Nowhere in the western hemisphere is chronic malnutrition a bigger problem than in Central America. But a promising new technology developed by our partner, Intermark Partners Strategic Management, LLC, is already helping thousands of malnourished children in the area overcome the problem–and the United States government has taken notice. On April 11, 2013, The United States Department of Commerce, Patent and Trademark Division awarded a Patent for Humanity Award to Intermark for developing Nutra-Iso®, a technology that isolates, extracts and concentrates rice bran derivatives into nutritional supplements for children and new mothers. Other award winners this year included Procter & Gamble, Microsoft Corporation, DuPont Pioneer, and the University of California Berkeley. Dr. Glenn Sullivan, the lead scientist in the development of Nutra-Iso®, hopes the recognition will lead to more opportunities to alleviate malnutrition in developing parts of the world. “It’s already having a great effect on improving the nutrition of mothers and children in Central America, where malnourishment has been a problem for decades,’ he said. In pilot studies conducted by Sustainable Nutrition International in Guatemala and El Salvador, participants who took Nutra-Iso® supplements for 10 months saw a dramatic overall health increase. Pregnant mothers who took the supplements delivered healthier babies with higher birth weights, and newborn infants achieved greater developmental capacity during their first six months of life. Perhaps most striking is that the rice bran is not edible in its raw form. “We developed a process to extract edible nutrition from it that is high in antioxidants, nutrients, digestible protein, amino acids, and carbohydrates,” Dr. Sullivan said. “And nearly 40 million tons of rice bran will now be available each year to help reduce malnutrition worldwide.” To learn more about the award, visit USPTO Patients for Humanity Awards.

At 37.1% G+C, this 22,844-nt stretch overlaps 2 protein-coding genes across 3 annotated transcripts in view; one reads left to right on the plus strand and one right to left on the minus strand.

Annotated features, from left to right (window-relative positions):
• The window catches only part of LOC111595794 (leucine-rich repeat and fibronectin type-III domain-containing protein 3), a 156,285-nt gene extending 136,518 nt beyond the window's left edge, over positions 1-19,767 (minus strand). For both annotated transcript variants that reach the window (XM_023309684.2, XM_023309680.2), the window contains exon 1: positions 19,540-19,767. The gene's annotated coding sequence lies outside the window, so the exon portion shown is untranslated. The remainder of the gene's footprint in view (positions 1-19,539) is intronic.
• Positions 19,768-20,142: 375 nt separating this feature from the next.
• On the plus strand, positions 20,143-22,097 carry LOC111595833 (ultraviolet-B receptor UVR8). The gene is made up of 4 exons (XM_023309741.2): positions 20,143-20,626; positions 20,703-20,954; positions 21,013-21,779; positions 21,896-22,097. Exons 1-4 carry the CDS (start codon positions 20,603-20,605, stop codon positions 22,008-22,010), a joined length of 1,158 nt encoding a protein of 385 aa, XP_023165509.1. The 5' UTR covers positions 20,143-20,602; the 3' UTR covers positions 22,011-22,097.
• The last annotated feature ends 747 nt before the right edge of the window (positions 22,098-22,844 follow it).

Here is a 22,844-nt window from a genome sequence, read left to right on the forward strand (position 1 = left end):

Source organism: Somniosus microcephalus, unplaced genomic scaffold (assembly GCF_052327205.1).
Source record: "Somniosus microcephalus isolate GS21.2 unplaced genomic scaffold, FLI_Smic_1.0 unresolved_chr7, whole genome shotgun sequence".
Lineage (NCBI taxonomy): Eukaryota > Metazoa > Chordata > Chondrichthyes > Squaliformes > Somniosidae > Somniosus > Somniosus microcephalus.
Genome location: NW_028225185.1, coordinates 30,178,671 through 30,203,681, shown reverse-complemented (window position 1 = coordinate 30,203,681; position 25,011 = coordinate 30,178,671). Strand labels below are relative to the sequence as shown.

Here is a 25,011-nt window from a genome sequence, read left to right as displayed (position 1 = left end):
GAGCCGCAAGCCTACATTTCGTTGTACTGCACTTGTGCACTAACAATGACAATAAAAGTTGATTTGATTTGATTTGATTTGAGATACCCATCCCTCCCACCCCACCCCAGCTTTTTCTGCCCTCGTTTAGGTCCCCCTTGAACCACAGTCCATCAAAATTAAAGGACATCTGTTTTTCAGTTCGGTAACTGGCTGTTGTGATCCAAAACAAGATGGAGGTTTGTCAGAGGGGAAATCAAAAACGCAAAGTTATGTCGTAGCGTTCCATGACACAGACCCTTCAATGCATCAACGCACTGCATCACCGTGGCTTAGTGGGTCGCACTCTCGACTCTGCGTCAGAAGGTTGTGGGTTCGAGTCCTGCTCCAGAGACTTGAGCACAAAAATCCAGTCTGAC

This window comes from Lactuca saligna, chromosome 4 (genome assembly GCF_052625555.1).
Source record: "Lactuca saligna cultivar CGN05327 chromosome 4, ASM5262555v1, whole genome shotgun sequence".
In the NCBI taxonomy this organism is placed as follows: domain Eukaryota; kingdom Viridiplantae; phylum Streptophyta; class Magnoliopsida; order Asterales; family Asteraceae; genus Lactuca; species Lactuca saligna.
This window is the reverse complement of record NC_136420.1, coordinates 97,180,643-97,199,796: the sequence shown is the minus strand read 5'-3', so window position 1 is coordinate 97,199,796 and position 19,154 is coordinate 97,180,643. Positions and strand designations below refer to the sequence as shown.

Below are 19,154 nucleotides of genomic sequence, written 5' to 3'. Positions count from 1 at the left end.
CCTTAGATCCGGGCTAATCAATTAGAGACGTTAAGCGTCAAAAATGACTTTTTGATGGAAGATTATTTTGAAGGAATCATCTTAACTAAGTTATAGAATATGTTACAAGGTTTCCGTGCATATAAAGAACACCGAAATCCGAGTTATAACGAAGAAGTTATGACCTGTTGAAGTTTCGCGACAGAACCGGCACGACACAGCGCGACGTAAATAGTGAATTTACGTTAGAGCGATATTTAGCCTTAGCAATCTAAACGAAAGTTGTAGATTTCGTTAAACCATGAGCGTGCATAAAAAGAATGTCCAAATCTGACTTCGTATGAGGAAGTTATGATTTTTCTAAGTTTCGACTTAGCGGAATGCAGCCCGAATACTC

June 17, 2013